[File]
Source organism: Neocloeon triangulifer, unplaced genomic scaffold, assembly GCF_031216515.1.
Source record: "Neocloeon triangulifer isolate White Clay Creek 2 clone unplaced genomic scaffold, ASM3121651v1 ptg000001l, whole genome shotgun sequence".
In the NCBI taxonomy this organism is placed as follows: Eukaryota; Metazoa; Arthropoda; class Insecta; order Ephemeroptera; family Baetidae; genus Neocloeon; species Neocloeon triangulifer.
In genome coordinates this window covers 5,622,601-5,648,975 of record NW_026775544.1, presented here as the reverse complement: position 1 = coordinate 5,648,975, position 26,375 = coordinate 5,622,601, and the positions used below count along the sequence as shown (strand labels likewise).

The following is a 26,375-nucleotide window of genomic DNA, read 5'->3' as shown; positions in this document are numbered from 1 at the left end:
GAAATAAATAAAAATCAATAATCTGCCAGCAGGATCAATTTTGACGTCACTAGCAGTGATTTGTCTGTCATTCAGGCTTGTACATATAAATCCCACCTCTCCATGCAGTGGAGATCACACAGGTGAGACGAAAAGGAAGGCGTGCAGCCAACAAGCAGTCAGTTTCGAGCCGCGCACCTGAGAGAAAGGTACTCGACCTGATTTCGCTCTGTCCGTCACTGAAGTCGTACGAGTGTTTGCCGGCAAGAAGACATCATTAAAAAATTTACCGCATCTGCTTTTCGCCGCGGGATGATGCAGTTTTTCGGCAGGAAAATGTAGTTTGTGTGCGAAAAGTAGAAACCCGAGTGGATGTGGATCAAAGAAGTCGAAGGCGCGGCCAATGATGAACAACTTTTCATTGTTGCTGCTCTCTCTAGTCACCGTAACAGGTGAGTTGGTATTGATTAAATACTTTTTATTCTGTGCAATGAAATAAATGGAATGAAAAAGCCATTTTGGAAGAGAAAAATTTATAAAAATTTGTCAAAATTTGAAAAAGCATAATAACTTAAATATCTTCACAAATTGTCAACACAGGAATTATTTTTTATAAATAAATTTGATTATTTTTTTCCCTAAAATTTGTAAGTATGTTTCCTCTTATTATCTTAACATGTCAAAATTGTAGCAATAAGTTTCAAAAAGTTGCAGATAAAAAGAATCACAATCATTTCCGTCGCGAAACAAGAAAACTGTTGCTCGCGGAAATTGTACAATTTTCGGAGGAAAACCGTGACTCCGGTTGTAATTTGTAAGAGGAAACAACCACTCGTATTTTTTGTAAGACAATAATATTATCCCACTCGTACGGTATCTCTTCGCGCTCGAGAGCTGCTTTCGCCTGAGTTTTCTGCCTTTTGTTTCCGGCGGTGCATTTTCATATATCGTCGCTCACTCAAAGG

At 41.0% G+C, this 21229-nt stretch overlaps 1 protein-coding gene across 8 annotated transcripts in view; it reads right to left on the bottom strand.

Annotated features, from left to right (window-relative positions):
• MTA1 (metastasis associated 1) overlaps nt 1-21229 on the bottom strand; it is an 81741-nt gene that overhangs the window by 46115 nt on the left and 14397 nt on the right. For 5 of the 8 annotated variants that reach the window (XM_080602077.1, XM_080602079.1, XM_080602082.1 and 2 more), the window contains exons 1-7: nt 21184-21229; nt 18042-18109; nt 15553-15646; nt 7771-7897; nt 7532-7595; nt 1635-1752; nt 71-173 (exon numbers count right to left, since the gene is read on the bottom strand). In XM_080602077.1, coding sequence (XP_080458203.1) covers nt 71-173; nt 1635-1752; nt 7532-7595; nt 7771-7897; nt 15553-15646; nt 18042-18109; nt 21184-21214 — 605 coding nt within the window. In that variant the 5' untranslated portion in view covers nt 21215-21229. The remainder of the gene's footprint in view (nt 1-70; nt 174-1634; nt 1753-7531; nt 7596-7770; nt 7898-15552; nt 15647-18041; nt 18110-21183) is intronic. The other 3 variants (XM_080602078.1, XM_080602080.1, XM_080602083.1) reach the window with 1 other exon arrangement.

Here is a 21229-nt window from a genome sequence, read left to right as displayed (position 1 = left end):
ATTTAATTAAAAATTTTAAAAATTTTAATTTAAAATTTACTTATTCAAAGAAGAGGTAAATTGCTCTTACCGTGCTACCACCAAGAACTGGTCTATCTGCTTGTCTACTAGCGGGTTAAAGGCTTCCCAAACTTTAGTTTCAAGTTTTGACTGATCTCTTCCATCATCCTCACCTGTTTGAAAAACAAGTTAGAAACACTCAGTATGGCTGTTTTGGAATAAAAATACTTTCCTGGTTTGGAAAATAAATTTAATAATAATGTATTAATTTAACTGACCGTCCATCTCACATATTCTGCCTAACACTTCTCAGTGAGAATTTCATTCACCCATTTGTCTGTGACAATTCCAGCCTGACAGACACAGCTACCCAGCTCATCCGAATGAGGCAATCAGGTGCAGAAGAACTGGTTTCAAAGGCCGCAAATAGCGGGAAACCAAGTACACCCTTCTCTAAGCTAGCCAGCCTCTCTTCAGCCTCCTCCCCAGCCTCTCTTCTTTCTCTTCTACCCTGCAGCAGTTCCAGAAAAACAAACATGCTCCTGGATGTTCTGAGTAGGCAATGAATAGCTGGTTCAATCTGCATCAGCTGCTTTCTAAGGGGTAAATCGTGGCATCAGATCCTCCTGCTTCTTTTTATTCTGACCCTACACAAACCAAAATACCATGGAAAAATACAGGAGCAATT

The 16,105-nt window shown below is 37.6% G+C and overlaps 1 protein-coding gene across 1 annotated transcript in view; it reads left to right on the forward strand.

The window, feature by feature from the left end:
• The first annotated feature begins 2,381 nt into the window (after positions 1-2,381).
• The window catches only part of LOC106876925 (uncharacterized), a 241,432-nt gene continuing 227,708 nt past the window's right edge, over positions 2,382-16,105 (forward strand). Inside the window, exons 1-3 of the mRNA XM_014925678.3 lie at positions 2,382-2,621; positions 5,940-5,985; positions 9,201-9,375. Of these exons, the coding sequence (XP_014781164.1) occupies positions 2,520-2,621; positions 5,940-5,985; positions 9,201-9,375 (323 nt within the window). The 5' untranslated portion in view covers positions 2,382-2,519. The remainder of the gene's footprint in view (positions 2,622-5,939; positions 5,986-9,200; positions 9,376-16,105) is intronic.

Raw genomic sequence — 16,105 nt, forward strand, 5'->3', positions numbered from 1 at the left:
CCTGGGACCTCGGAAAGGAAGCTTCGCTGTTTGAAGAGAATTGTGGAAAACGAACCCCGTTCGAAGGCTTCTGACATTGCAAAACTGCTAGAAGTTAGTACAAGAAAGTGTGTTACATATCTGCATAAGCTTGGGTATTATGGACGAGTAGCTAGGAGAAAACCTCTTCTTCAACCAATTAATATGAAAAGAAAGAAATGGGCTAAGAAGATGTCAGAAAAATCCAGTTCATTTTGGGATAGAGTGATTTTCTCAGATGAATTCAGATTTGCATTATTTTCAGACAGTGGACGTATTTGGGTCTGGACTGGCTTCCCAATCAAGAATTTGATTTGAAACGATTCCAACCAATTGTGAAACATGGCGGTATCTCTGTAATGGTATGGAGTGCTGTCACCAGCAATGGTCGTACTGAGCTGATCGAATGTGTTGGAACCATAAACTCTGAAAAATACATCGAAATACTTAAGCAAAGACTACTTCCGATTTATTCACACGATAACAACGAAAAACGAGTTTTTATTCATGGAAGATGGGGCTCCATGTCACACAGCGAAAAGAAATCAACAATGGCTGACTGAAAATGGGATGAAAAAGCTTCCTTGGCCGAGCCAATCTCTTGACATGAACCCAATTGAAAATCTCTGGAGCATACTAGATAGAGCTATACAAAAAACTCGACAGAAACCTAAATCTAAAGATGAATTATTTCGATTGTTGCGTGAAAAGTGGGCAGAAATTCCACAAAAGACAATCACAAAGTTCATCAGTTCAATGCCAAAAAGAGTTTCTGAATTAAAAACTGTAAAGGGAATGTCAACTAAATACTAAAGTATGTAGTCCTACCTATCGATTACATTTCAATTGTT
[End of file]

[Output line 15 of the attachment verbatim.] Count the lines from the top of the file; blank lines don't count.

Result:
• The window catches only part of LOC106876925 (uncharacterized), a 241,432-nt gene continuing 227,708 nt past the window's right edge, over positions 2,382-16,105 (forward strand). Inside the window, exons 1-3 of the mRNA XM_014925678.3 lie at positions 2,382-2,621; positions 5,940-5,985; positions 9,201-9,375. Of these exons, the coding sequence (XP_014781164.1) occupies positions 2,520-2,621; positions 5,940-5,985; positions 9,201-9,375 (323 nt within the window). The 5' untranslated portion in view covers positions 2,382-2,519. The remainder of the gene's footprint in view (positions 2,622-5,939; positions 5,986-9,200; positions 9,376-16,105) is intronic.